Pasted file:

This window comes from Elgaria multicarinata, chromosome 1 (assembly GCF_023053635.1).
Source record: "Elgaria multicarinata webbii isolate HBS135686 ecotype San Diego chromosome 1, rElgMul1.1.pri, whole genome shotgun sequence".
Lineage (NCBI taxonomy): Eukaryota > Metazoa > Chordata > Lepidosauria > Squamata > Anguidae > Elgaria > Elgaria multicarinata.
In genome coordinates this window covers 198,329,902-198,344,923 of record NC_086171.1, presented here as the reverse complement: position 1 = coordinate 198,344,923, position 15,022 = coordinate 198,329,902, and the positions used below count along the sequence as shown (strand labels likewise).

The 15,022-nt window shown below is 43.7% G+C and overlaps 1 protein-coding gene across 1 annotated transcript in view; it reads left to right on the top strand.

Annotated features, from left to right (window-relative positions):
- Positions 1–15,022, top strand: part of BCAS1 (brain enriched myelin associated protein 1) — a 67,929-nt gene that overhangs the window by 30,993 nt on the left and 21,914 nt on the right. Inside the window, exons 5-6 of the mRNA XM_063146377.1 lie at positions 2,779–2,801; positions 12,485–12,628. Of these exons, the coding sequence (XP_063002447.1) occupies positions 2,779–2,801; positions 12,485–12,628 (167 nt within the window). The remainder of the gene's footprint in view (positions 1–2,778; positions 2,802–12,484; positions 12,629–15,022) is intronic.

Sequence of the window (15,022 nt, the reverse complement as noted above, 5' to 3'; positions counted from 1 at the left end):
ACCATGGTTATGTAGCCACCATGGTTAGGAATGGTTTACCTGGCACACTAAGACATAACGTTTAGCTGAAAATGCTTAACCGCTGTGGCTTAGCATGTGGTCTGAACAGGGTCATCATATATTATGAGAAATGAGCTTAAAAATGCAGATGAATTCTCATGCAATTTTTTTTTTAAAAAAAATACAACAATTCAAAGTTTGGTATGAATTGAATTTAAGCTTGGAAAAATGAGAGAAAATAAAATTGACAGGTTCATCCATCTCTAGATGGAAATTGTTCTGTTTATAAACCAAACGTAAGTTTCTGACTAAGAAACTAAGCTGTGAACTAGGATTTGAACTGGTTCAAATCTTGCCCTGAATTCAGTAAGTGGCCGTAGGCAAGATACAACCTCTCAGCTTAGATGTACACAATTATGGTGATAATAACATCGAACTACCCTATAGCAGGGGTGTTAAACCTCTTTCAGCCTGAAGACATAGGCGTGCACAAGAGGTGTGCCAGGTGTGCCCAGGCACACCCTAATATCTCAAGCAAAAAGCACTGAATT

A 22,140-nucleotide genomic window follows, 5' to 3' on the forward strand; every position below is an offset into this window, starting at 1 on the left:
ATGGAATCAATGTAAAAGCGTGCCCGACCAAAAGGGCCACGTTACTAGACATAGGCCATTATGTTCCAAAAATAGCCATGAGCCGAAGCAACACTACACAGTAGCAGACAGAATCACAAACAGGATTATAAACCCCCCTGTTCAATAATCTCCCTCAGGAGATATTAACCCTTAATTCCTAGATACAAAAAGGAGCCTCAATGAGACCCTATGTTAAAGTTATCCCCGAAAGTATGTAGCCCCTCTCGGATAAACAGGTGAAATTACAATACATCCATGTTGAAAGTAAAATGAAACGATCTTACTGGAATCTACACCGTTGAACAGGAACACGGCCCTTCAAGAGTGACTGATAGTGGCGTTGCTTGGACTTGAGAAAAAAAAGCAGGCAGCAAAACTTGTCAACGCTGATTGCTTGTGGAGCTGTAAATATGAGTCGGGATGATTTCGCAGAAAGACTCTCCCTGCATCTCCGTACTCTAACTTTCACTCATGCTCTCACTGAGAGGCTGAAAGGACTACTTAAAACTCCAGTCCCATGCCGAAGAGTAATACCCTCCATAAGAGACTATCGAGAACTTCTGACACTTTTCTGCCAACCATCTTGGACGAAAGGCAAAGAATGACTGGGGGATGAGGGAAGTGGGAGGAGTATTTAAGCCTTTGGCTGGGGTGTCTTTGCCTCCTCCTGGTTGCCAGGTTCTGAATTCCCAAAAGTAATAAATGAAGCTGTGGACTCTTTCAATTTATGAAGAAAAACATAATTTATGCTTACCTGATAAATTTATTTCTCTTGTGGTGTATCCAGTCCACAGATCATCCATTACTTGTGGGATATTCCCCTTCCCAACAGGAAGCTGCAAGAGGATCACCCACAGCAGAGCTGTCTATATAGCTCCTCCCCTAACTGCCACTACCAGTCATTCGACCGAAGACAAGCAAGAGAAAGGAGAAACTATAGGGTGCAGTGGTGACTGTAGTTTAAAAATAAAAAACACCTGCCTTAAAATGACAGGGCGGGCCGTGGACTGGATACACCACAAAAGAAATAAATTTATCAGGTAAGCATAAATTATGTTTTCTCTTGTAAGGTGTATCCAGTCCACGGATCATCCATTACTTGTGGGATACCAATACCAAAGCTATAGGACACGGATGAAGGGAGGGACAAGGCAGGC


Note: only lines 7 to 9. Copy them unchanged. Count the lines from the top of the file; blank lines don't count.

- Positions 1–15,022, top strand: part of BCAS1 (brain enriched myelin associated protein 1) — a 67,929-nt gene that overhangs the window by 30,993 nt on the left and 21,914 nt on the right. Inside the window, exons 5-6 of the mRNA XM_063146377.1 lie at positions 2,779–2,801; positions 12,485–12,628. Of these exons, the coding sequence (XP_063002447.1) occupies positions 2,779–2,801; positions 12,485–12,628 (167 nt within the window). The remainder of the gene's footprint in view (positions 1–2,778; positions 2,802–12,484; positions 12,629–15,022) is intronic.

Sequence of the window (15,022 nt, the reverse complement as noted above, 5' to 3'; positions counted from 1 at the left end):
ACCATGGTTATGTAGCCACCATGGTTAGGAATGGTTTACCTGGCACACTAAGACATAACGTTTAGCTGAAAATGCTTAACCGCTGTGGCTTAGCATGTGGTCTGAACAGGGTCATCATATATTATGAGAAATGAGCTTAAAAATGCAGATGAATTCTCATGCAATTTTTTTTTTAAAAAAAATACAACAATTCAAAGTTTGGTATGAATTGAATTTAAGCTTGGAAAAATGAGAGAAAATAAAATTGACAGGTTCATCCATCTCTAGATGGAAATTGTTCTGTTTATAAACCAAACGTAAGTTTCTGACTAAGAAACTAAGCTGTGAACTAGGATTTGAACTGGTTCAAATCTTGCCCTGAATTCAGTAAGTGGCCGTAGGCAAGATACAACCTCTCAGCTTAGATGTACACAATTATGGTGATAATAACATCGAACTACCCTATAGCAGGGGTGTTAAACCTCTTTCAGCCTGAAGACATAGGCGTGCACAAGAGGTGTGCCAGGTGTGCCCAGGCACACCCTAATATCTCAAGCAAAAAGCACTGAATT